Ecobank Opens ‘China desk’ to Manage Africa Loans
China is already a big investor in Africa. In a move that anticipates even greater amounts of Chinese investment, prominent African bank Ecobank plans will launch a “China desk” on April 11th.
Pan-African bank, Ecobank Transnational Inc, will open a China desk next week aimed at easing the flow of Chinese loans for African infrastructure projects, a bank official said.
The desk will be located in Accra and include two Ecobank employees and two senior staff from the Bank of China, Henry Ampong, Ecobank’s global account manager, told Reuters.
“You’ll see lots of funds being channeled through Ecobank for infrastructure projects especially in Liberia, Ghana and Sierra Leone where massive reconstruction is taking place,” Ampong said in an interview.
“Africa is a strategic market for China and we are anticipating huge volumes,” Ampong said, declining to give a forecast for the value of transactions.
The magnitude of Chinese investment in African countries and their terms may surprise you. Deborah Brautigam’s article in Foreign Affairs Magazine provides some insight, and also argues that Chinese investment in Africa has really helped African development:
The first prong of Beijing’s efforts is to offer African states resource-backed development loans, an initiative inspired by its experience at home.
Since 2004, China has concluded similar deals in at least seven resource-rich countries in Africa, for a total of nearly $14 billion. Reconstruction in war-battered Angola, for example, has been helped by three oil-backed loans from Beijing, under which Chinese companies have built roads, railways, hospitals, schools, and water systems. Nigeria took out two similar loans to finance projects that use gas to generate electricity. Chinese teams are building one hydropower project in the Republic of the Congo (to be repaid in oil) and another in Ghana (to be repaid in cocoa beans).
The terms of Chinese loans also tend to be better than those of deals from Western companies. As Congolese President Joseph Kabila has pointed out, a $3 billion joint mining venture in the DRC gives his government a 32 percent share, compared with the 7 to 25 percent that is typical for mining deals with other companies. Former Angolan Finance Minister José Pedro de Morais has said that by setting “a new benchmark,” a $2 billion loan from China Eximbank in 2004 helped Angola negotiate better terms for other commercial loans. Thanks to its trillions in foreign exchange reserves, China can offer loans at highly competitive interest rates. Eximbank gave the Angolan government three loans at interest rates ranging from LIBOR (the London Interbank Offered Rate, the rate banks charge each other on loans) plus 1.25 percent to LIBOR plus 1.75 percent, as well as generous grace periods and long repayment terms. Commercial lenders, such as Standard Chartered Bank, have charged Angola LIBOR plus 2.5 percent or more, without any grace period and while requiring faster repayment.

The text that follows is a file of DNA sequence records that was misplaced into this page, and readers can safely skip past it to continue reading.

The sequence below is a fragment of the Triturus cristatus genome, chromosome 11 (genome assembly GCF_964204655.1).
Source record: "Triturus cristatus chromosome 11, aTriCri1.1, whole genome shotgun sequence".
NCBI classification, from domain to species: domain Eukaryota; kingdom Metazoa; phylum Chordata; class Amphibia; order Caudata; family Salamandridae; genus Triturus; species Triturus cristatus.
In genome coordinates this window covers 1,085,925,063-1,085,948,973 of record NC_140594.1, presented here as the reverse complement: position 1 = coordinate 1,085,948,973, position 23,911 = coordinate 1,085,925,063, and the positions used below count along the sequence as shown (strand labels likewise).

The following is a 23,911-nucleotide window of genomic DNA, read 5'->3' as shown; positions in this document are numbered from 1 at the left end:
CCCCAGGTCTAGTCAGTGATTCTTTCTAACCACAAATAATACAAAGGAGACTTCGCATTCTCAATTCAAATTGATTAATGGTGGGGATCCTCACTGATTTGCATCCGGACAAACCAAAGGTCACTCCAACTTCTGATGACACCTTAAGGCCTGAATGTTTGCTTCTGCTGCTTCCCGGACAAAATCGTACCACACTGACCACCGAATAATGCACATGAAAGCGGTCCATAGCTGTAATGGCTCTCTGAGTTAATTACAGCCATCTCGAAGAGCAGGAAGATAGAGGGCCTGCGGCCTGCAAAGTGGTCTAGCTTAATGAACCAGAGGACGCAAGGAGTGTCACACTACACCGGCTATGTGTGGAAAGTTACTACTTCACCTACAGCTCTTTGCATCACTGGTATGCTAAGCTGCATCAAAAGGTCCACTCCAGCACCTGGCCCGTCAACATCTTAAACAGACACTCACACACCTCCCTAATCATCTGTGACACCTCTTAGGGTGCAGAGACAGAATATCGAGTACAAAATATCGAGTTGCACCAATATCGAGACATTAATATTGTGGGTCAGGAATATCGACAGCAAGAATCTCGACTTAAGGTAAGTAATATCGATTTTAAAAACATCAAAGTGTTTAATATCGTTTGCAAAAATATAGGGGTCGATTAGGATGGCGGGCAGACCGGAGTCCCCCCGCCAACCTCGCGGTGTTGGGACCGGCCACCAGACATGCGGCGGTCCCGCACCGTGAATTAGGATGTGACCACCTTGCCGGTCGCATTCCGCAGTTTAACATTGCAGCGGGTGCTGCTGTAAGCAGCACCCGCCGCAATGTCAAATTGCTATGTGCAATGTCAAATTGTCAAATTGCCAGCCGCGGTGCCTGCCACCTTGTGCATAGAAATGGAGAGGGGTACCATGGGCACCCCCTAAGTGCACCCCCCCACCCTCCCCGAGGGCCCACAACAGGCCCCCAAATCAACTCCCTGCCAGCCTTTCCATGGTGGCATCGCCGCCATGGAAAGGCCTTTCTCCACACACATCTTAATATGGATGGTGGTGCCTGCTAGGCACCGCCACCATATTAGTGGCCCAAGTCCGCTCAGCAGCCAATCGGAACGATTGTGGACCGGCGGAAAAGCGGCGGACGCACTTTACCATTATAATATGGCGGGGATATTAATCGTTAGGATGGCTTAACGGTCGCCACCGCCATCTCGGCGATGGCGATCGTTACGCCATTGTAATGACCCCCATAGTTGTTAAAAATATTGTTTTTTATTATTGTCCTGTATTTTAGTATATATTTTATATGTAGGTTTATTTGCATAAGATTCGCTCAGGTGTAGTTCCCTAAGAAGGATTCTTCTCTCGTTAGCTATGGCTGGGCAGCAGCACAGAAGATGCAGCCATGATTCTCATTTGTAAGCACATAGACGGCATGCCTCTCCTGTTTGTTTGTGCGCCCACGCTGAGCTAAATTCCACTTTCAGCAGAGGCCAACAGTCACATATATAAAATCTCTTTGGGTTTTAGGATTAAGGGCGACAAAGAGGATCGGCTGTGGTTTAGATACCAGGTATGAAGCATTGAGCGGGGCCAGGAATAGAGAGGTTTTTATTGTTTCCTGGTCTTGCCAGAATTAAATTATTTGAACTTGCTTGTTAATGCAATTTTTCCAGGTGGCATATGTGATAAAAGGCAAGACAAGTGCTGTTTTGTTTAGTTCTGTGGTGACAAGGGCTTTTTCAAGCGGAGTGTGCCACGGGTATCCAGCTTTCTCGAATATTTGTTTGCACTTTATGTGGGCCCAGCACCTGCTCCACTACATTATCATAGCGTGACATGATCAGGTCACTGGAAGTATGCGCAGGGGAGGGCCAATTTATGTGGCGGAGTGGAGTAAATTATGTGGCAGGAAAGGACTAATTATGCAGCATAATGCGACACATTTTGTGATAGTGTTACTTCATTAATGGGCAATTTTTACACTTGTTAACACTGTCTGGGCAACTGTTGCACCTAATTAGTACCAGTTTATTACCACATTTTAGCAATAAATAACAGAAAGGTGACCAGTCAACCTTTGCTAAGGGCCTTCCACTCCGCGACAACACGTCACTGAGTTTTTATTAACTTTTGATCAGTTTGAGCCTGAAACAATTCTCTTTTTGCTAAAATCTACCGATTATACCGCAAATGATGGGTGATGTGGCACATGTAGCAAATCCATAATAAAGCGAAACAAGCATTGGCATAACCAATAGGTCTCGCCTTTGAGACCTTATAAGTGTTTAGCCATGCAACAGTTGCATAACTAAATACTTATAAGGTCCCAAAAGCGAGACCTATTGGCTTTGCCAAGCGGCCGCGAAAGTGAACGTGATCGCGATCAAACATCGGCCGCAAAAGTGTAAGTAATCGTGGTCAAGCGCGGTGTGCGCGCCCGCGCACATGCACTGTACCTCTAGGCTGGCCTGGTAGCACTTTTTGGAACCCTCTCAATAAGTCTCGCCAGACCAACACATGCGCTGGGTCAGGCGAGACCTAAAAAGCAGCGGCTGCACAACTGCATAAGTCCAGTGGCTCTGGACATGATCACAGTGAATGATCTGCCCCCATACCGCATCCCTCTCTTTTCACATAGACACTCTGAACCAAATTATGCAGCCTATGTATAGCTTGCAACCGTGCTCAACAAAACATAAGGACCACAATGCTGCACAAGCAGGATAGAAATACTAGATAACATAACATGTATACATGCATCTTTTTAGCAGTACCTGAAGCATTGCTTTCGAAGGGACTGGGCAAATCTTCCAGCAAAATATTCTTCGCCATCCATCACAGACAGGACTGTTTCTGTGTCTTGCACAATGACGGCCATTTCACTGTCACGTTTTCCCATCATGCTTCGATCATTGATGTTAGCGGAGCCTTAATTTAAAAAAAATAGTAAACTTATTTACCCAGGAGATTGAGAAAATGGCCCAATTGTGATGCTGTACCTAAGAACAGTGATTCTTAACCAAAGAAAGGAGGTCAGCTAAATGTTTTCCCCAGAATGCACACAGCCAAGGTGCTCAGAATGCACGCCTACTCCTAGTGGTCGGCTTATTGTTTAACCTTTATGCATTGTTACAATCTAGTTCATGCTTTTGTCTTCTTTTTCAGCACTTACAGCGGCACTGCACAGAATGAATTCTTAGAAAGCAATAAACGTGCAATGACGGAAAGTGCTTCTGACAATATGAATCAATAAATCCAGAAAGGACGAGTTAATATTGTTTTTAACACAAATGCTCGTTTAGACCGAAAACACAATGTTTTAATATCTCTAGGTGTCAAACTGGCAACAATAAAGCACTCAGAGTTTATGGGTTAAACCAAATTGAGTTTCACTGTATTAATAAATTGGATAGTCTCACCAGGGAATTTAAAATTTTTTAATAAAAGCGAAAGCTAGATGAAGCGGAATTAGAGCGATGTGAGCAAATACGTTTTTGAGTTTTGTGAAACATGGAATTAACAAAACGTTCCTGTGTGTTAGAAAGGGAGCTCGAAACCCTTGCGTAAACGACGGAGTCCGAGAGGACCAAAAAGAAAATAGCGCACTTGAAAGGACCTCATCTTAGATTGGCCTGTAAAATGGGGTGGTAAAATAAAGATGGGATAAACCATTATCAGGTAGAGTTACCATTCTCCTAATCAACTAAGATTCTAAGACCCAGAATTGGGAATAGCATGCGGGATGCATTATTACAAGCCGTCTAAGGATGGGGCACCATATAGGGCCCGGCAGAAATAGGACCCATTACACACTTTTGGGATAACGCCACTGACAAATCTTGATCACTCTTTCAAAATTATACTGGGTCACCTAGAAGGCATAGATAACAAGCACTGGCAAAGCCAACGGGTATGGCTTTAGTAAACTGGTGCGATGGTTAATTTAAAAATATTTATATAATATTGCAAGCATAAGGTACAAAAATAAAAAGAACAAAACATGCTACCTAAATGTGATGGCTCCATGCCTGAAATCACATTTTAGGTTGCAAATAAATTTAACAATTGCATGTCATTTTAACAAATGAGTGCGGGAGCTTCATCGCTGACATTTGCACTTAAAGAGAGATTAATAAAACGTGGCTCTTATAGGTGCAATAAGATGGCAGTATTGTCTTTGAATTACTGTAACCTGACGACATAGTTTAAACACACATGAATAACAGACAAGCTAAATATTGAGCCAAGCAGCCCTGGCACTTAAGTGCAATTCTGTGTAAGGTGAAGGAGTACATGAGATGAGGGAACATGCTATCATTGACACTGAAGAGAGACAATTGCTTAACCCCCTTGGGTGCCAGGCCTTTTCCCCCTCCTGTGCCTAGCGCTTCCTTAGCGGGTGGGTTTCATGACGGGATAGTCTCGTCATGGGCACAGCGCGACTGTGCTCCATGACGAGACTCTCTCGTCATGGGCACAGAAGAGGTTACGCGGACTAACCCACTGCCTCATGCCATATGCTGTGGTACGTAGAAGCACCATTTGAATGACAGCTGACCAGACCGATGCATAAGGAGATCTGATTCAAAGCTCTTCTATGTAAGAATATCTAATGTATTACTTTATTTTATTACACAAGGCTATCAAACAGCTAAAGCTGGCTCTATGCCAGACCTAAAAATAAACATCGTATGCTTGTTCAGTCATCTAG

In its second major experiment, China is helping to build special trade and economic cooperation zones in Africa. Seven such zones are in the works: two in Nigeria; the others in Egypt, Ethiopia, Mauritius, Zambia, and, possibly, Algeria. Special economic zones were an important feature of China’s early development; today, China has more than one hundred such areas. The economists Paul Collier, author of The Bottom Billion, and John Page, of the Brookings Institution, argue in a recent report for the United Nations Industrial Development Organization that special economic zones can be a very promising strategy for industrialization and employment in Africa’s least developed countries. It allows countries to improve poor infrastructure, inadequate services, and weak institutions by focusing efforts on a limited geographical area. And a targeted focus on boosting manufactured exports can help countries overcome the exchange-rate appreciation and the weakening of local non-energy industries that often accompany natural-resource exports.
However, others argue that China is merely looking to exploit African natural resources. From China Dialogue:
Examples abound where Chinese companies have been caught flouting conservation laws and collaborating with criminals in the exploitation of Africa’s natural assets. While western agents also do the same, the lack of a powerful environmental lobby within China that can effectively critique Beijing’s actions in Africa is a real worry.
Even official Chinese publications quote this assertion by Sierra Leone’s Ambassador to China: “The Chinese just come and do it. They don’t hold meetings about environmental impact assessments, human rights, bad governance and good governance. I’m not saying it’s right, just that Chinese investment is succeeding because they don’t set high benchmarks.”
It is time that China started setting high benchmarks and made its resource extraction in Africa a model for co-operation and mutual advantage, and not something that calls Beijing’s recent upsurge of interest in Africa into question. After all, the very last thing that the African continent needs is another set of exploiters.